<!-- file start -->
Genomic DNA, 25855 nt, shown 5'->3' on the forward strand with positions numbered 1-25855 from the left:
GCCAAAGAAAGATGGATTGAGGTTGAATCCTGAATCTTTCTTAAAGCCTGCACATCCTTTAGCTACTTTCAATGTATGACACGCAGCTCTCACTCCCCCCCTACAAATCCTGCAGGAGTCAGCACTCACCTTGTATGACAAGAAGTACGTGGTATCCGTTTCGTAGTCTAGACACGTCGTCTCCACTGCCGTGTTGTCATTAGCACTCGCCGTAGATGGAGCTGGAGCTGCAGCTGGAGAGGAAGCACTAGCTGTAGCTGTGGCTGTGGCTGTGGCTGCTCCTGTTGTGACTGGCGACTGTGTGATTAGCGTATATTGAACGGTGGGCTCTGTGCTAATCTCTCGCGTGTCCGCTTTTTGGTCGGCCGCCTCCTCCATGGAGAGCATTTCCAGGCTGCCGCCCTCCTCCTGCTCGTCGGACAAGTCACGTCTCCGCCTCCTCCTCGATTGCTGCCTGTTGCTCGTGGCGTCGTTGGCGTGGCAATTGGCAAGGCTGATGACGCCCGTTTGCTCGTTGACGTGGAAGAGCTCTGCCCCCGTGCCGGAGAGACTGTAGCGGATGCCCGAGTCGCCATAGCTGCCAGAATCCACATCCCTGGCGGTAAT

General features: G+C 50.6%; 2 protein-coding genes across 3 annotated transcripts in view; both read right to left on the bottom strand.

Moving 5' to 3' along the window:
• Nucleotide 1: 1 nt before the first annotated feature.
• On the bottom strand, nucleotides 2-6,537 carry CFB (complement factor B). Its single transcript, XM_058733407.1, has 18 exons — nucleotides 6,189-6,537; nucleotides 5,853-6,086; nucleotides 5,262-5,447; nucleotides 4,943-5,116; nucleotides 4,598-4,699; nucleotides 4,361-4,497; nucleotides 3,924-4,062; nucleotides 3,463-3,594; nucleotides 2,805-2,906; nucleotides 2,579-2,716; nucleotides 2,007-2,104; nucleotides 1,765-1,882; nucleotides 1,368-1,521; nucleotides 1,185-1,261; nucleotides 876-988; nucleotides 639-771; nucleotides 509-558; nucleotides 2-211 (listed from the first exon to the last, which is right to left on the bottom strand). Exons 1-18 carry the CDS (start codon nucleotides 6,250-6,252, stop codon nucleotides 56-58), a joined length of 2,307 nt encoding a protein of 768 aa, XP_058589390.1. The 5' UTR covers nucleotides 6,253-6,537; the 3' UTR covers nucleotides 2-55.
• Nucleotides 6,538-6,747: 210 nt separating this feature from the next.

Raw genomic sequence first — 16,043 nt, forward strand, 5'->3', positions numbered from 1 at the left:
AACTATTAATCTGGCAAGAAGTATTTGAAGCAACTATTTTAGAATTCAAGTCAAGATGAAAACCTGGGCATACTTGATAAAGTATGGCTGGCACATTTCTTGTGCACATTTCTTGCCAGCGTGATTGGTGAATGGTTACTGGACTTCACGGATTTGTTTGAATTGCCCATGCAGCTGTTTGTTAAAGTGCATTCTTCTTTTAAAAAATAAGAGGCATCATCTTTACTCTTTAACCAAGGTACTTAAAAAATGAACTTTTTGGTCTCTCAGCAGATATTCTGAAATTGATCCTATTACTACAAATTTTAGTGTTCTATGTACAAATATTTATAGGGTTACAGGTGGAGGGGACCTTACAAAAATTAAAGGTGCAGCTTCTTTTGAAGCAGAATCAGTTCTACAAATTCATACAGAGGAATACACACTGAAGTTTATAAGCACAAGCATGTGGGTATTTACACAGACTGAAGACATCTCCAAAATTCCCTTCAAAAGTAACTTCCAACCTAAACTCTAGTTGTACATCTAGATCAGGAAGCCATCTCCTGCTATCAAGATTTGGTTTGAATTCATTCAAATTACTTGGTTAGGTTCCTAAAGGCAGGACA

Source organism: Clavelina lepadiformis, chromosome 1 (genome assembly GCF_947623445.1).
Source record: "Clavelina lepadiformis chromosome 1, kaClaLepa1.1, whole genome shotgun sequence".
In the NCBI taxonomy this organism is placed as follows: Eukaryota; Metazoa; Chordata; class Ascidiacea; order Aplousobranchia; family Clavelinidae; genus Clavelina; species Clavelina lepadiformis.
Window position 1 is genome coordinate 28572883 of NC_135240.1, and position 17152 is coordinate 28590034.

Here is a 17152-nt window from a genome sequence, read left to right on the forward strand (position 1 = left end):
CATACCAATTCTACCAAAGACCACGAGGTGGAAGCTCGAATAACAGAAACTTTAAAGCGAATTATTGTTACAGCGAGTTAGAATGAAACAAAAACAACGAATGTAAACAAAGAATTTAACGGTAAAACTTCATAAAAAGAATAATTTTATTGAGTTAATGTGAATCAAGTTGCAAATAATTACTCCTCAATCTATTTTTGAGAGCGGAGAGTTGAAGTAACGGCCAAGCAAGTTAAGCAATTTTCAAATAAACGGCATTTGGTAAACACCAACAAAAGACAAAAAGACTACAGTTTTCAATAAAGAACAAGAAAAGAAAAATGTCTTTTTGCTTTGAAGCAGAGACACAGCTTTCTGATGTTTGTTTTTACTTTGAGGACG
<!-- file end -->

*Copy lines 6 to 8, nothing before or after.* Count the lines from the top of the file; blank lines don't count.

• On the bottom strand, nucleotides 2-6,537 carry CFB (complement factor B). Its single transcript, XM_058733407.1, has 18 exons — nucleotides 6,189-6,537; nucleotides 5,853-6,086; nucleotides 5,262-5,447; nucleotides 4,943-5,116; nucleotides 4,598-4,699; nucleotides 4,361-4,497; nucleotides 3,924-4,062; nucleotides 3,463-3,594; nucleotides 2,805-2,906; nucleotides 2,579-2,716; nucleotides 2,007-2,104; nucleotides 1,765-1,882; nucleotides 1,368-1,521; nucleotides 1,185-1,261; nucleotides 876-988; nucleotides 639-771; nucleotides 509-558; nucleotides 2-211 (listed from the first exon to the last, which is right to left on the bottom strand). Exons 1-18 carry the CDS (start codon nucleotides 6,250-6,252, stop codon nucleotides 56-58), a joined length of 2,307 nt encoding a protein of 768 aa, XP_058589390.1. The 5' UTR covers nucleotides 6,253-6,537; the 3' UTR covers nucleotides 2-55.
• Nucleotides 6,538-6,747: 210 nt separating this feature from the next.

Raw genomic sequence first — 16,043 nt, forward strand, 5'->3', positions numbered from 1 at the left: